30 November 2010

Aurignacian art

"A woman views what is claimed to be the oldest known art work at the Neanderthal Museum in Mettmann, Germany. The ivory carving of a mammoth, 35,000 years old, was found in southern Germany."
Discoveries in this area were reported in Der Spiegel in 2007:
Archaeologists at the University of Tübingen have recovered the first entirely intact woolly mammoth figurine from the Swabian Jura, a plateau in the state of Baden-Württemberg, thought to have been made by the first modern humans some 35,000 years ago. It is believed to be the oldest ivory carving ever found...

In total, five mammoth-ivory figurines from the Ice Age were newly discovered at the site of the Vogelherd Cave in southwestern Germany... The geological context of the discoveries and radiocarbon dating indicate that the figurines belong to the Aurignacian culture, which refers to an area of southern France and is associated with the arrival of the first modern humans in Europe.
Additional photos at the link, and further discussion at John Hawks' Weblog.

Via Found Here.  Photo: Martin Meissner/AP

6 comments:

  1. In reality it's not "Neanderthal art", but "art in the Neanderthal Museum". :) This little figure (3.7 cm long) wasn't made by Neanderthals but by modern humans that lived in (nowadays modern) Germany.

    Although Neanderthals, specially the later ones, already buried their dead (with associated rituals) and manufactured some ornaments, the kind of more developed pieces of art (like the mammoth figure in the photo) is typical of the first known “Homo sapiens sapiens” culture in Europe: the Aurignacian.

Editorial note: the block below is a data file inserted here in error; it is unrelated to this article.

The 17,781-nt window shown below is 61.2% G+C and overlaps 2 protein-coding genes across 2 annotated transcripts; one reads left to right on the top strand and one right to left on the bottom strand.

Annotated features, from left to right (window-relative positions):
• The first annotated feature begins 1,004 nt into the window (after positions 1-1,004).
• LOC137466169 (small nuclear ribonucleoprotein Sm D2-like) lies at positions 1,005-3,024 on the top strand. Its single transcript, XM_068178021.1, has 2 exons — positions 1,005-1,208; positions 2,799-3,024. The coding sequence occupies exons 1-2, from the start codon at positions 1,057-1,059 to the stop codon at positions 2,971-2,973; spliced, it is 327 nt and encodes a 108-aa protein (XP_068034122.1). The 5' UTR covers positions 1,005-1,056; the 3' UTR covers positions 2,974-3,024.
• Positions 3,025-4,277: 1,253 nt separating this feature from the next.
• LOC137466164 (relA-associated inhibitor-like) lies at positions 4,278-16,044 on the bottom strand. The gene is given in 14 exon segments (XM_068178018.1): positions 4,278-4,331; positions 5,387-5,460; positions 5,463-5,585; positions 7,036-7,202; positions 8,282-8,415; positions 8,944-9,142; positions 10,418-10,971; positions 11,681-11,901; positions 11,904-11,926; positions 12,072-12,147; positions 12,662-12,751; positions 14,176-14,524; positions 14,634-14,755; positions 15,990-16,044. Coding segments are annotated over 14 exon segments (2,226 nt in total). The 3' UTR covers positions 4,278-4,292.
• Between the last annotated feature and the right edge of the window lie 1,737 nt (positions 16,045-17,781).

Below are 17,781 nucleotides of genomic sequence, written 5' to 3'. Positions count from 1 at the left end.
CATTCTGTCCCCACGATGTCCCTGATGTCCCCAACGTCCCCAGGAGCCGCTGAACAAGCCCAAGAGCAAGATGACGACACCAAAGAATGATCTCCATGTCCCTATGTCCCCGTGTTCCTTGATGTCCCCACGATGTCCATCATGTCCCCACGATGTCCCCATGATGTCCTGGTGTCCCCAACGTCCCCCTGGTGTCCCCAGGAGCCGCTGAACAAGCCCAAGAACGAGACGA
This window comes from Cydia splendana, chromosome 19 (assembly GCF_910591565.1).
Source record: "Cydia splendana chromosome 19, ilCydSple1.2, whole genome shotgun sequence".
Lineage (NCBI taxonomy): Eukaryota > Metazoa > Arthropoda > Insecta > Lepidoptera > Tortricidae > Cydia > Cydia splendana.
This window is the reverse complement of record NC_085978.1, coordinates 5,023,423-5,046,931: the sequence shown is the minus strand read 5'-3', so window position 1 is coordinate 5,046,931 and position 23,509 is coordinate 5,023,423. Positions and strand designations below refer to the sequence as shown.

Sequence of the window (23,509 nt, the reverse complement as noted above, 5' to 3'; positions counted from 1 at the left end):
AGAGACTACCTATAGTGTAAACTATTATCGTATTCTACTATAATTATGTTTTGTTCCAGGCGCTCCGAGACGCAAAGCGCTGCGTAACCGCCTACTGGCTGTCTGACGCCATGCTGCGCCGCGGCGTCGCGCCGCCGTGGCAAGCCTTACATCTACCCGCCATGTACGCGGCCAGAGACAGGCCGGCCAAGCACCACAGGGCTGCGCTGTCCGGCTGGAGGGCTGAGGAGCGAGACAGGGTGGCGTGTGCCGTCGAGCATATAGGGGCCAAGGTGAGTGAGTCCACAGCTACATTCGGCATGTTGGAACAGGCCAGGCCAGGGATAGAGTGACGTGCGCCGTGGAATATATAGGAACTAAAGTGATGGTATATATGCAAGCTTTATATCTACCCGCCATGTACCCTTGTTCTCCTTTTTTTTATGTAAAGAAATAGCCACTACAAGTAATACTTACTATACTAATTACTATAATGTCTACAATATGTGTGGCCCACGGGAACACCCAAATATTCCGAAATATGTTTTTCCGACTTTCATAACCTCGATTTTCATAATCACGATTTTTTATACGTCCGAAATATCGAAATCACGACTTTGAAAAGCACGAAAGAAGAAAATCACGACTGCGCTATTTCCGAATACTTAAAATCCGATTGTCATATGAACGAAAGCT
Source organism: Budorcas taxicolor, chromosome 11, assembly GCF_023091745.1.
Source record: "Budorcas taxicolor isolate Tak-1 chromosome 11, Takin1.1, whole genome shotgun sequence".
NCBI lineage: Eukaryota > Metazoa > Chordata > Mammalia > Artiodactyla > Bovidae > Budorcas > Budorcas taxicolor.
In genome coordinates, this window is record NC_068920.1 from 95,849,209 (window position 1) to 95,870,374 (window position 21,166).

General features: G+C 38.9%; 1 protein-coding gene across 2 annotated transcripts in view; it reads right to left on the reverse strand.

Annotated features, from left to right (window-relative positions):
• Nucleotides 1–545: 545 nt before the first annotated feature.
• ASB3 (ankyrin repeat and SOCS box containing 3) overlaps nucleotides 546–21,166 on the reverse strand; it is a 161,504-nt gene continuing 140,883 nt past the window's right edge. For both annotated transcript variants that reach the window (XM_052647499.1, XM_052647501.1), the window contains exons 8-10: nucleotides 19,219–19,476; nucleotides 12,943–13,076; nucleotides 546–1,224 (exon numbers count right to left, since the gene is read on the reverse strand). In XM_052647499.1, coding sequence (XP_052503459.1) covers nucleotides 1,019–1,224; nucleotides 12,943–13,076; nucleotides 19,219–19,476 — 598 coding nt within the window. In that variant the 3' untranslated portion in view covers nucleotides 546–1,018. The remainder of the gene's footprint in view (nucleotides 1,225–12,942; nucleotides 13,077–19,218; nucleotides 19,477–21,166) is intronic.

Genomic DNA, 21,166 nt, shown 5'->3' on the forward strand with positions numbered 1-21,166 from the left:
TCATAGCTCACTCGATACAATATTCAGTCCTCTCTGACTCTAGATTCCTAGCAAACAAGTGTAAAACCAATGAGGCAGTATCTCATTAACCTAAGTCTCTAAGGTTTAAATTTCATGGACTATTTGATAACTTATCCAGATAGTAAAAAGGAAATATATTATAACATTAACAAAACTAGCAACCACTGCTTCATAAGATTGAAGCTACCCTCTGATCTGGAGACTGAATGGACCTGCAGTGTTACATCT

You can find out more about this particular find in John Hawks Weblog (a great blog to follow if you are into prehistoric archaeology / paleoanthropology).

    http://johnhawks.net/weblog/reviews/archaeology/upper/vogelherd_mammoth_sculpture_2007.html

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  2. I forgot to thank you for posting this photo, that I didn't know. Great image, that I'll be using on my own classes.

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  3. Thank you so much for the clarification, MJ. I remember as I was posting the piece being puzzled by the Neanderthal tag, because my understanding had been that Neanderthals sites have never yielded crafted material. I was in too much of a hurry (as usual) to track the history of this piece.

    And thanks as well for the link to John Hawks' blog. I have an amateur's avocational interest in archaeology -- and I note that John is a fellow Madisonian. It's a small world...

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  4. From the same time and region - oldest musical instrument - article includes a sound clip (from a replica)

    http://www.npr.org/templates/story/story.php?storyId=105823127

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  5. SlartibartfastibastJune 15, 2011 at 1:20 PM

    From a 2006 article on livescience.com:

    The trouble is that this trend leaves "a great big hole" in the fossil record when it comes to the early Aurignacian, Hawks said. The only group in Europe at the right time and place to have made the jewelry and tools attributed to early Aurignacian culture is the Neanderthals, he said.
    ...
    Most likely, the later Aurignacian "was made by a population with genetic input from both Neandertals and modern humans from outside Europe, because the skeletal remains of later Aurignacian people have the features of both groups," Hawks says. "I would predict that the early Aurignacian people were actually more Neanderthal-like. Until we have skeletal remains, we won't know.

    http://www.livescience.com/743-neanderthals-humans-met.html

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  6. That elephant is galloping. Elephants cannot gallop in our present world...

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